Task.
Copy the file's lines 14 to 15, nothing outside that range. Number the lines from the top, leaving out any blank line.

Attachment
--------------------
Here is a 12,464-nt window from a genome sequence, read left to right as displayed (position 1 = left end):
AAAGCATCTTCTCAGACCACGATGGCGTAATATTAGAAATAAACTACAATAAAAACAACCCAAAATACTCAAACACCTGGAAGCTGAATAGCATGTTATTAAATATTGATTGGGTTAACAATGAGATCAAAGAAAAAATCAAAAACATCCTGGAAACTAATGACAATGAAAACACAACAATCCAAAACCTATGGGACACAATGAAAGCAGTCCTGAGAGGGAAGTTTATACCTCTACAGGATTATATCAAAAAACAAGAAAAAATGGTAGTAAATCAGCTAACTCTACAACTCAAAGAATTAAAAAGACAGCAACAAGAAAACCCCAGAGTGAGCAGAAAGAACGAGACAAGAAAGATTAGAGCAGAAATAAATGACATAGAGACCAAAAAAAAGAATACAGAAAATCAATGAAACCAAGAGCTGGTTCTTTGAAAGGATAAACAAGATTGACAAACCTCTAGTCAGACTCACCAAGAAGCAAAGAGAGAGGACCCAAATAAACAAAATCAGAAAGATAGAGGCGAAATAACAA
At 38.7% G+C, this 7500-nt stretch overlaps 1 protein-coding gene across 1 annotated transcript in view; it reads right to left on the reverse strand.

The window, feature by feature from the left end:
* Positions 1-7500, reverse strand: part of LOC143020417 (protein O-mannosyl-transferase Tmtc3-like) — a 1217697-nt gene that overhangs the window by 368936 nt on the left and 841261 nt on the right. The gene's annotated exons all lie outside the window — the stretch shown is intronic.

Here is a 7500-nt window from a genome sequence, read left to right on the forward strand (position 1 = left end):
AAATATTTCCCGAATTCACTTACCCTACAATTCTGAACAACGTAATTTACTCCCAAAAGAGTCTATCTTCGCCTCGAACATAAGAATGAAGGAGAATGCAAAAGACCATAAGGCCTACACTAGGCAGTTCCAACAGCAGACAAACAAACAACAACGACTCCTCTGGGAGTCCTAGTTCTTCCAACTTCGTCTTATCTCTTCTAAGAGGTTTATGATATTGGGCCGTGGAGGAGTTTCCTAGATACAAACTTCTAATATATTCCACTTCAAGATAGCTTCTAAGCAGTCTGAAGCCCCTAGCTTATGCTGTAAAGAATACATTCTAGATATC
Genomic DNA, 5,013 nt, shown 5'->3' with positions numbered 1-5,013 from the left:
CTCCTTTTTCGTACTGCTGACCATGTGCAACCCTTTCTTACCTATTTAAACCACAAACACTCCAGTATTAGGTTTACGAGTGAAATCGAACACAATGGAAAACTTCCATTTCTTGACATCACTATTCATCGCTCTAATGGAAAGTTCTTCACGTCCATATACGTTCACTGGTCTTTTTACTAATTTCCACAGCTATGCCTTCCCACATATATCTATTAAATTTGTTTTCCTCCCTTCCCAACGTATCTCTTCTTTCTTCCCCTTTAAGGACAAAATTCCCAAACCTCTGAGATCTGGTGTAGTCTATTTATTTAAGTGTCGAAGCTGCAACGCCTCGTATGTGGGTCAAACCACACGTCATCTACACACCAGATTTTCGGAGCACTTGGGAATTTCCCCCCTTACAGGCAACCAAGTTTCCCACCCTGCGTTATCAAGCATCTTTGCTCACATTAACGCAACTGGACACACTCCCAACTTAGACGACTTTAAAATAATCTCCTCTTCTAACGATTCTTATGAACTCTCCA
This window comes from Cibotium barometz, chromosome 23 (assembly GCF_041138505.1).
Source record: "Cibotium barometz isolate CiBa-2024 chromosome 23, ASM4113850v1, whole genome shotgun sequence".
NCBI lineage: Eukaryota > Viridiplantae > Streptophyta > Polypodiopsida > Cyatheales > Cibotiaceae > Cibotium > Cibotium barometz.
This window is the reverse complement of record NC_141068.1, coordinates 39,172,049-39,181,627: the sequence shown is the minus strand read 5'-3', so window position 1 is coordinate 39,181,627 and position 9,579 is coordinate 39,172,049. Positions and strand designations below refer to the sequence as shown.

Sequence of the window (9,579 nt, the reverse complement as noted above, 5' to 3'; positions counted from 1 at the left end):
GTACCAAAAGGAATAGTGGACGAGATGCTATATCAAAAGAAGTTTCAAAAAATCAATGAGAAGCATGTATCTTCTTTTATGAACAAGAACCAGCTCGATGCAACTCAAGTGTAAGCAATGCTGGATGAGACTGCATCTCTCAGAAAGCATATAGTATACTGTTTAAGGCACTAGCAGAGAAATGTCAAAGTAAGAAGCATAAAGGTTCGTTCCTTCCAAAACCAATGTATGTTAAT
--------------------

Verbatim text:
Sequence of the window (9,579 nt, the reverse complement as noted above, 5' to 3'; positions counted from 1 at the left end):
GTACCAAAAGGAATAGTGGACGAGATGCTATATCAAAAGAAGTTTCAAAAAATCAATGAGAAGCATGTATCTTCTTTTATGAACAAGAACCAGCTCGATGCAACTCAAGTGTAAGCAATGCTGGATGAGACTGCATCTCTCAGAAAGCATATAGTATACTGTTTAAGGCACTAGCAGAGAAATGTCAAAGTAAGAAGCATAAAGGTTCGTTCCTTCCAAAACCAATGTATGTTAAT